In a much publicised ruling, the European Court of Justice declared on 6 October 2015 that the European Commission’s US Safe Harbor agreement is invalid. The ruling is expected to have important implications for internet cloud operators and social networks as well as for organisations that use cloud services based in the US to store personal data.
In response to the ruling, Commissioner Věra Jourová clarified at a press conference in Strasbourg, that the Safe Harbor principle is no longer applicable and that businesses will need to apply the other mechanisms available in the Data Protection Directive and Commission decisions until a new agreement with US authorities is in place. Alternatives include the Commission’s model clauses for transferring data to third countries without adequate data protection laws. There are also limited exceptions (as pointed out by Ms. Jourová at the press conference), but in most cases it will be necessary to have an agreement with data subjects with free and informed consent which raises particular issues in contexts where there is a preexisting relationship with the data subject, e.g. employees, as well as for consumer services where users are unlikely to read the terms that they agree to.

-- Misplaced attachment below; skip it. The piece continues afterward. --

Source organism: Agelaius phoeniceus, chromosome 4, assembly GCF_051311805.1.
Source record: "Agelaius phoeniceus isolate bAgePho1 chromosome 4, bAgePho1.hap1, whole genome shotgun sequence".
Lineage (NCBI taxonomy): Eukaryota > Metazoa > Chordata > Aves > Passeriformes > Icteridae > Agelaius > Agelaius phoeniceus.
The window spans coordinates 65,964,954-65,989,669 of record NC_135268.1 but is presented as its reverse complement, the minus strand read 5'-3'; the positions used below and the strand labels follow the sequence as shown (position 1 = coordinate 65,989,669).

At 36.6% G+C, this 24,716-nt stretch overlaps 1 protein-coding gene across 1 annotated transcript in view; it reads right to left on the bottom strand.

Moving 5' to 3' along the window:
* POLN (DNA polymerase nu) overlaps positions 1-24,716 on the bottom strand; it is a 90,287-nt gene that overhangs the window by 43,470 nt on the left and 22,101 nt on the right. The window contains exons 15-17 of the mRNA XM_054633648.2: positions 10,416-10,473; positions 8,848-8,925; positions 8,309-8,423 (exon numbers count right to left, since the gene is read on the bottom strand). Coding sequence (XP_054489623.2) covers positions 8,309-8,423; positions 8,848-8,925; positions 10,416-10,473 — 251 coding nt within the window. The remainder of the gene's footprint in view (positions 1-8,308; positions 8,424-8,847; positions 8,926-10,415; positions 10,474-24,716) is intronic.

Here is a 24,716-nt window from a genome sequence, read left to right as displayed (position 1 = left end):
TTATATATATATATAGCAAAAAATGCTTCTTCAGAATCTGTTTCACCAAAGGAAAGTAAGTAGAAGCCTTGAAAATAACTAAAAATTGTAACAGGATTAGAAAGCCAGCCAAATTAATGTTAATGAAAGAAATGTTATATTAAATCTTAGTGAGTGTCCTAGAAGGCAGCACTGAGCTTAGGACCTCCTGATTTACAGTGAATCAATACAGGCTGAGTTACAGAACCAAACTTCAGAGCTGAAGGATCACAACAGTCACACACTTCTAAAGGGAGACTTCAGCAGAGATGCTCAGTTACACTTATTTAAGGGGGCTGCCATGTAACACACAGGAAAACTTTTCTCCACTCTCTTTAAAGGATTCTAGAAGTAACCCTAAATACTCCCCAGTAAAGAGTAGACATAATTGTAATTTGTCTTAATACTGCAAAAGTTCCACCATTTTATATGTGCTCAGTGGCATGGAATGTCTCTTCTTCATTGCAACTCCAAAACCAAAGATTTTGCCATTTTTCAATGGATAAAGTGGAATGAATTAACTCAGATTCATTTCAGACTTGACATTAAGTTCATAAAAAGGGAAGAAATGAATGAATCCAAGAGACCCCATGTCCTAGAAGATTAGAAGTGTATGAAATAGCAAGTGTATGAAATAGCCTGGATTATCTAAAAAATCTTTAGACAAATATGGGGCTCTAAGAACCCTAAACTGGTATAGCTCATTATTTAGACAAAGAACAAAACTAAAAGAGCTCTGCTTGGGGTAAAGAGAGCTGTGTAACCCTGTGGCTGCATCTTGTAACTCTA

In addition to invalidating the Safe Harbor agreement, the court also held that the Commission does not have the competence to restrict national supervisory authorities’ powers in the way that the Safe Harbor scheme did. In particular, the national supervisory authorities must be able to examine, with complete independence, whether the transfer of a person’s data to a third country complies with the requirements in the directive. Arguably, this opens for the possibility that the Commission’s model clauses are open to being deemed inadequate.
Additional noteworthy points made by the court include:
– National US law prevails over the Safe Harbor agreement which in effect means that the Safe Harbor principles would have to be discarded in case of conflict with national law, and the Safe Harbor scheme thus enables the interference with fundamental rights of EU citizens.
– The Safe Harbor scheme does not allow for legal recourse for the rectification and access of stored data, and that in itself is a breach of the fundamental right to effective judicial protection.
Ms. Jourová also confirmed at the press conference that the commission will start working towards a new “safer safe harbor” agreement in parallel with the ongoing negotiation of the new data protection regime. In particular, she highlighted the need for a coordinated response from the 28 national supervisory authorities. She added that the commission will present guidelines in the coming weeks to aid businesses following the ruling.
By Christian Ernhede
Swedish EU lawyer at PRUDENS